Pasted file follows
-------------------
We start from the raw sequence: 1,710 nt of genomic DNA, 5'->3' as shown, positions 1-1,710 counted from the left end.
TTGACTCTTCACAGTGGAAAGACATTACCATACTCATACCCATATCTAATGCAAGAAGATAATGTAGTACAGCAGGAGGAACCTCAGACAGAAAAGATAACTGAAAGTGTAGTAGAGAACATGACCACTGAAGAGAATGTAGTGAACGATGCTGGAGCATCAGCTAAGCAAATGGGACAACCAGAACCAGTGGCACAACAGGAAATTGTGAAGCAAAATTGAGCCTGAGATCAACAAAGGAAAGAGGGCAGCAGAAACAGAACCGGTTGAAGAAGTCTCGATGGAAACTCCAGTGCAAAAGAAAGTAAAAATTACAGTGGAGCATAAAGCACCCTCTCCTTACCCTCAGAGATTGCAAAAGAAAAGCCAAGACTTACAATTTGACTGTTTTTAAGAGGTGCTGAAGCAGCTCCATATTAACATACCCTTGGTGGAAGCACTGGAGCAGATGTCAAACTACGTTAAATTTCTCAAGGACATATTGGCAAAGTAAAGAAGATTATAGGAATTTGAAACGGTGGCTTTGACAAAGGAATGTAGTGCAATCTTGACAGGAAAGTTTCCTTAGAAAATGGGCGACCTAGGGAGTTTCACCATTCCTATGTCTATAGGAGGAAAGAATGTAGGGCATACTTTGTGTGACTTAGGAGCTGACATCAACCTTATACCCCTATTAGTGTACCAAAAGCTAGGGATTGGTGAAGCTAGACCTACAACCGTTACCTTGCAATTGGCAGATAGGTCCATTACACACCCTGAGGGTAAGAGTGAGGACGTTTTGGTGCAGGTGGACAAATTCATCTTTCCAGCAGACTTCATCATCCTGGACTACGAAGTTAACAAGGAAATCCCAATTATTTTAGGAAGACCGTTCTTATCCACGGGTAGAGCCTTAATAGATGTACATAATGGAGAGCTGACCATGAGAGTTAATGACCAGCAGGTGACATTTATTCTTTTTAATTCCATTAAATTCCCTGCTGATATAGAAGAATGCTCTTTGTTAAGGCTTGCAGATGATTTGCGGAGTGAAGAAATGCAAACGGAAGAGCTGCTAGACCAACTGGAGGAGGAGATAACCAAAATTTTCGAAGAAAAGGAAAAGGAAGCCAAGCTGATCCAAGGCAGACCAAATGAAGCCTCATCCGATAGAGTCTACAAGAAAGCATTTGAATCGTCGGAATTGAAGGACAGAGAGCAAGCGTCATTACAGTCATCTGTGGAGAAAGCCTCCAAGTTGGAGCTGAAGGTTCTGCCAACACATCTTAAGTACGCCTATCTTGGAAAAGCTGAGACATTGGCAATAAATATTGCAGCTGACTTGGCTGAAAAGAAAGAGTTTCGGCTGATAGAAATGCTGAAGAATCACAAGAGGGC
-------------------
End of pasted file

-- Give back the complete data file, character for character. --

We start from the raw sequence: 1,710 nt of genomic DNA, 5'->3' as shown, positions 1-1,710 counted from the left end.
TTGACTCTTCACAGTGGAAAGACATTACCATACTCATACCCATATCTAATGCAAGAAGATAATGTAGTACAGCAGGAGGAACCTCAGACAGAAAAGATAACTGAAAGTGTAGTAGAGAACATGACCACTGAAGAGAATGTAGTGAACGATGCTGGAGCATCAGCTAAGCAAATGGGACAACCAGAACCAGTGGCACAACAGGAAATTGTGAAGCAAAATTGAGCCTGAGATCAACAAAGGAAAGAGGGCAGCAGAAACAGAACCGGTTGAAGAAGTCTCGATGGAAACTCCAGTGCAAAAGAAAGTAAAAATTACAGTGGAGCATAAAGCACCCTCTCCTTACCCTCAGAGATTGCAAAAGAAAAGCCAAGACTTACAATTTGACTGTTTTTAAGAGGTGCTGAAGCAGCTCCATATTAACATACCCTTGGTGGAAGCACTGGAGCAGATGTCAAACTACGTTAAATTTCTCAAGGACATATTGGCAAAGTAAAGAAGATTATAGGAATTTGAAACGGTGGCTTTGACAAAGGAATGTAGTGCAATCTTGACAGGAAAGTTTCCTTAGAAAATGGGCGACCTAGGGAGTTTCACCATTCCTATGTCTATAGGAGGAAAGAATGTAGGGCATACTTTGTGTGACTTAGGAGCTGACATCAACCTTATACCCCTATTAGTGTACCAAAAGCTAGGGATTGGTGAAGCTAGACCTACAACCGTTACCTTGCAATTGGCAGATAGGTCCATTACACACCCTGAGGGTAAGAGTGAGGACGTTTTGGTGCAGGTGGACAAATTCATCTTTCCAGCAGACTTCATCATCCTGGACTACGAAGTTAACAAGGAAATCCCAATTATTTTAGGAAGACCGTTCTTATCCACGGGTAGAGCCTTAATAGATGTACATAATGGAGAGCTGACCATGAGAGTTAATGACCAGCAGGTGACATTTATTCTTTTTAATTCCATTAAATTCCCTGCTGATATAGAAGAATGCTCTTTGTTAAGGCTTGCAGATGATTTGCGGAGTGAAGAAATGCAAACGGAAGAGCTGCTAGACCAACTGGAGGAGGAGATAACCAAAATTTTCGAAGAAAAGGAAAAGGAAGCCAAGCTGATCCAAGGCAGACCAAATGAAGCCTCATCCGATAGAGTCTACAAGAAAGCATTTGAATCGTCGGAATTGAAGGACAGAGAGCAAGCGTCATTACAGTCATCTGTGGAGAAAGCCTCCAAGTTGGAGCTGAAGGTTCTGCCAACACATCTTAAGTACGCCTATCTTGGAAAAGCTGAGACATTGGCAATAAATATTGCAGCTGACTTGGCTGAAAAGAAAGAGTTTCGGCTGATAGAAATGCTGAAGAATCACAAGAGGGC